Three or four innings into the game, as I was sitting in the second row on the first base side, a player hit a foul ball a mile in the air. I watched it drift toward the seats and realized it was going to land pretty darned close to me. As I was busy taking photos, I didn’t have my glove ready and wasn’t going to try to make a barehanded catch. I think one of the silliest things you can do if a foul ball is heading your way is to panic and run. When you take your eyes off the ball, you’re more at risk of getting walloped. I calmly watched it reach its apex and start to descend, and remember thinking, “This ball is going to land right on my head. What are the odds of that?” As it sped toward me, I watched and watched and finally turned my shoulder and ducked out the way at the last second, hearing it smash off the aluminum steps right beside me. It bounced away and I decided I was happy to give up the chance for a foul ball in favor of keeping my camera gear intact.
I sat in that same seat until the fifth, when I began another walking tour of the ballpark. While walking down the concourse on the third base side, I liked how the park’s video board looked with Mount Nittany behind it:
In the seventh inning, I made a quick trip out to my car for a moment and as I walked, heard the sound of a ball smacking off asphalt just a few feet away — apparently I was wearing my foul ball magnet shirt today. I turned quickly and sure enough, saw a ball bounce high off the ground, rattle between two cars and land on the grass. The area was completely deserted, so I had no trouble walking over and grabbing it:
I quickly realized that being temporarily outside the park, I had no idea who hit it. Not the end of the world, but I like to know these things. I considered sprinting back to the park to check the video board or running around toward the outfield where I could see the video board, but then had a better idea. I waited for the PA announcer to introduce Mahoning Valley batter Ryan Battaglia, which meant the previous batter — and the one who hit my foul ball — was Paul Hendrix. At the time, Hendrix was just 11 games into his professional career. He was drafted in the 18th round of this year’s draft out of TCU by Cleveland. It’ll be fun to follow his progress.
Hendrix and his teammates fell 4-3 to State College in an exciting, 20-hit game. Once things wrapped up, I was happy to only have to drive a couple minutes to my hotel. My hotel for the evening was the Country Inn & Suites State College, which sits less than two miles from Medlar Field at Lubrano Park and is a perfect choice for baseball fans visiting the area. It’s only about a year old, too, which means it’s exceptionally clean and almost has that “new car” smell. Its location is perfect, too. There are dozens of shopping and dining choices about five minutes away, and after the game, I stopped at a supermarket at the edge of the Penn State campus to grab some snacks.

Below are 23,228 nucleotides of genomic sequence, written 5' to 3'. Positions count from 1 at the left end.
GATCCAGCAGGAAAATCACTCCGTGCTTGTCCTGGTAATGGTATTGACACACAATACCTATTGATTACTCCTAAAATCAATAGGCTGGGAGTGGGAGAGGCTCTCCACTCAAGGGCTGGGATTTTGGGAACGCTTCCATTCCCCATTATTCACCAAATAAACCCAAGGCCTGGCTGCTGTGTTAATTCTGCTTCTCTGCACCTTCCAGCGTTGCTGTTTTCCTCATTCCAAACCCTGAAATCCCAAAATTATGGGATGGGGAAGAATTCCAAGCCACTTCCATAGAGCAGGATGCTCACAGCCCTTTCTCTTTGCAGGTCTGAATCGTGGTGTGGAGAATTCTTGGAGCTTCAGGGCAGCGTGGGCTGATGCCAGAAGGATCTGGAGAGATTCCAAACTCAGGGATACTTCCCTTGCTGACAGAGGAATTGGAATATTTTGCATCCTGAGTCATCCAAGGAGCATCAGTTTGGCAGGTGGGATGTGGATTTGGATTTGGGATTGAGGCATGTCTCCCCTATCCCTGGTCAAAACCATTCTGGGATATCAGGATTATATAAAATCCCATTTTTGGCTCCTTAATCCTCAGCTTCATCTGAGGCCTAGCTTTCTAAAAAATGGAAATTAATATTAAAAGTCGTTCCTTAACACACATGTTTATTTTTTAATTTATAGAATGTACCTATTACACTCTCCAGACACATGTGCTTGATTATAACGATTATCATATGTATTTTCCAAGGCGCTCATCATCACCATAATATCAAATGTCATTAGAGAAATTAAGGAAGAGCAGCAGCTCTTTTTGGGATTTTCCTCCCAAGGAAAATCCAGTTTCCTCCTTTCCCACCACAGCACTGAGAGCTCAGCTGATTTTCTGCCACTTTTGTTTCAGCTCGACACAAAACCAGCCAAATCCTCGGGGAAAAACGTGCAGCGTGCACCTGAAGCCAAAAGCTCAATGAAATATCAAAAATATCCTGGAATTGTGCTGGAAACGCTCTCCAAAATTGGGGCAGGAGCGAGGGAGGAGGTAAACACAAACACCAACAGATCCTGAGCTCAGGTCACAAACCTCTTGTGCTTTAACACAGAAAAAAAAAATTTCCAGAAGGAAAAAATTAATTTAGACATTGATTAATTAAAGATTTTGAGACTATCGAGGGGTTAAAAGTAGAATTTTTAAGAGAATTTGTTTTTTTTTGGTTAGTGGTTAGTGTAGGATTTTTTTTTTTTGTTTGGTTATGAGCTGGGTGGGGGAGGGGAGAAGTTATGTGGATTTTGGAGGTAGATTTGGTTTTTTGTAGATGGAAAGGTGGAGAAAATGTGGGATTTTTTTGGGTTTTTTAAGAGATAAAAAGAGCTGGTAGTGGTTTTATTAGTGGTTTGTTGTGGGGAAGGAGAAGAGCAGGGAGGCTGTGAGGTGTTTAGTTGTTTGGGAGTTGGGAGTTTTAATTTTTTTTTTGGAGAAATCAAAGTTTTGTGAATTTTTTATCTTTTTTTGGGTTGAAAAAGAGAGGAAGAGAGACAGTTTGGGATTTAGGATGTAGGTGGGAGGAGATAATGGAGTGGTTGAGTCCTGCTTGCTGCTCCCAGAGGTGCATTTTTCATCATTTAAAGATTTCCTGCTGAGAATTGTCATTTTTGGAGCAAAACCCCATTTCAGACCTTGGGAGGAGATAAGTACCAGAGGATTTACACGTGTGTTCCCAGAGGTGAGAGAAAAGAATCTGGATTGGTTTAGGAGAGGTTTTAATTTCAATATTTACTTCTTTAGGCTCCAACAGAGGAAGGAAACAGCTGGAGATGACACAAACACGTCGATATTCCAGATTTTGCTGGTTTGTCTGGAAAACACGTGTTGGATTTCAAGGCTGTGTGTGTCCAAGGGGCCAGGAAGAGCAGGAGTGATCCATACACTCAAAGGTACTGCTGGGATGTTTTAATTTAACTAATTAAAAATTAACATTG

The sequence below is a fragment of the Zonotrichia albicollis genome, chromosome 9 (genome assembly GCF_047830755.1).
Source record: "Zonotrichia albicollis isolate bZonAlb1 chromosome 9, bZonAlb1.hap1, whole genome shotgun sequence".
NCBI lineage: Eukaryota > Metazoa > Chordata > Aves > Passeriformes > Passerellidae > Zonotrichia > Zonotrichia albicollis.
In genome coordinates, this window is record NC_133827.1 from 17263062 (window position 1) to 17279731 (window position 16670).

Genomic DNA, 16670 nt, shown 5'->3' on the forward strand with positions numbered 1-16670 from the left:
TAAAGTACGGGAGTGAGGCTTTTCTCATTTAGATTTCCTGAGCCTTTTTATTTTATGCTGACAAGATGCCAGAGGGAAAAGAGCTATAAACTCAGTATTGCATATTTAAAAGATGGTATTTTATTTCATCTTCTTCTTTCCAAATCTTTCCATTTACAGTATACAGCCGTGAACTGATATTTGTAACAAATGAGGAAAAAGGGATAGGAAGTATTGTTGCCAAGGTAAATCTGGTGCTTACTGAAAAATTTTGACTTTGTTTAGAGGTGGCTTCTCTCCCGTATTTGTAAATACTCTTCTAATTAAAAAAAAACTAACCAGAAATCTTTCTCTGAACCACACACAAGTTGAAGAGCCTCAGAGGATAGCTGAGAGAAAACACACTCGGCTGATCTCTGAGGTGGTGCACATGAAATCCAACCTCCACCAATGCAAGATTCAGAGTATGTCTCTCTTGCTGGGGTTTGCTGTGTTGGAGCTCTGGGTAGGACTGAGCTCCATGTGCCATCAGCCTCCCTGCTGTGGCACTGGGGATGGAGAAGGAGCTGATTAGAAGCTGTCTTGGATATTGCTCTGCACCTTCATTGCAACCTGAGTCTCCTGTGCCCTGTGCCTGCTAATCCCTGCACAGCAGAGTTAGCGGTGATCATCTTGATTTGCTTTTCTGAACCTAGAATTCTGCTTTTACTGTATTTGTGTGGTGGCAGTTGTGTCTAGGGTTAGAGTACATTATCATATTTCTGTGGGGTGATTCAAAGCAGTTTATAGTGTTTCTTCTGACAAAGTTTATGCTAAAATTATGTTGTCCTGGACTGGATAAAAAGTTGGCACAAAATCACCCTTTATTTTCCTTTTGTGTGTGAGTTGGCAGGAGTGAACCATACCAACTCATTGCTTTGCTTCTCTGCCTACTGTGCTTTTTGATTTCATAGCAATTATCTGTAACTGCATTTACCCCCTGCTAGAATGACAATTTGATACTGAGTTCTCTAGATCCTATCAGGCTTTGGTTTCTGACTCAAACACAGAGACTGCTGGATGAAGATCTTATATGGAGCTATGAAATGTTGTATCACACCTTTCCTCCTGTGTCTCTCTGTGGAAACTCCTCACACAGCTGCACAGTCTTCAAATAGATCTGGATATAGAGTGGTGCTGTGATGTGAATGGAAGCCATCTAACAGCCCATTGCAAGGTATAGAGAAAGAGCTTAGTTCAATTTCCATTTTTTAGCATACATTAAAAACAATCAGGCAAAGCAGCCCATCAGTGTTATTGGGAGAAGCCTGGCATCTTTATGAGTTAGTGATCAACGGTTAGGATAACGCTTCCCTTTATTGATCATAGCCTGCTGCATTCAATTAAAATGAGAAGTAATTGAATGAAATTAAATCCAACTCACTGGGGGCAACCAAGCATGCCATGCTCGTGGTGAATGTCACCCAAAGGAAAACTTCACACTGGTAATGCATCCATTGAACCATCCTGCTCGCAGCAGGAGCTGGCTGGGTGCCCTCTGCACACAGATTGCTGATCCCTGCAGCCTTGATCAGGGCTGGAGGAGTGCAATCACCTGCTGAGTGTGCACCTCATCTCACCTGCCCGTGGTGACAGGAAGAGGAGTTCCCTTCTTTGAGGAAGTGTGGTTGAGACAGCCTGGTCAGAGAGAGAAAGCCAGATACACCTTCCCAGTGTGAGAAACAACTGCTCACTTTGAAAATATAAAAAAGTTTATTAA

Here’s a shot of the exterior of the hotel at night:
I was excited to check in and see my room, given all I’d read about this hotel before my visit. It’s ranked second among State College hotels on TripAdvisor and has a 95 percent approval rating. Before I got to my room, though, I was impressed with the front desk staff. I’ve said before that some front desk people act inconvenienced that you’re checking in, but the people I dealt with at the Country Inn & Suites were outstanding — friendly, helpful and warm. About 10 minutes after getting to my room, one of the people at the front desk called to make sure I was happy with everything. The room was a suite and was huge. Here’s a shot of the desk and living room area:
The basket of complimentary treats left in my room:
And a shot from the door, which shows just how big everything is:
I love suite hotels for my baseball road trips. When you’re stuck in the car for hours a day, it’s nice to get to your hotel and be able to spread out a little, and this room definitely gave me that feeling. It’s cool to sit at the desk, work on my blog and watch Sportcenter, and then head down the hall to the bedroom to sleep. It’s sort of like being at home, actually. And speaking of sleeping, here’s the king-sized bed:
I didn’t take a photo of it, but you could also see the very top of Beaver Stadium out my window. Pretty awesome. I definitely know where I’ll be staying whenever I return to State College.
In the meantime, though, the road trip continues! Next up, another NYPL franchise — the Williamsport Crosscutters.
Opening Day is the day that most baseball fans circle on their calendars each April, but for me, the day I think about the most is the day of my first live game. When I started The Ballpark Guide in 2010, my first game didn’t come till July. In 2011 and 2012, it was May. This year, however, I wanted to get a game under my belt early, as I’ve got some great trips planned for the spring and summer.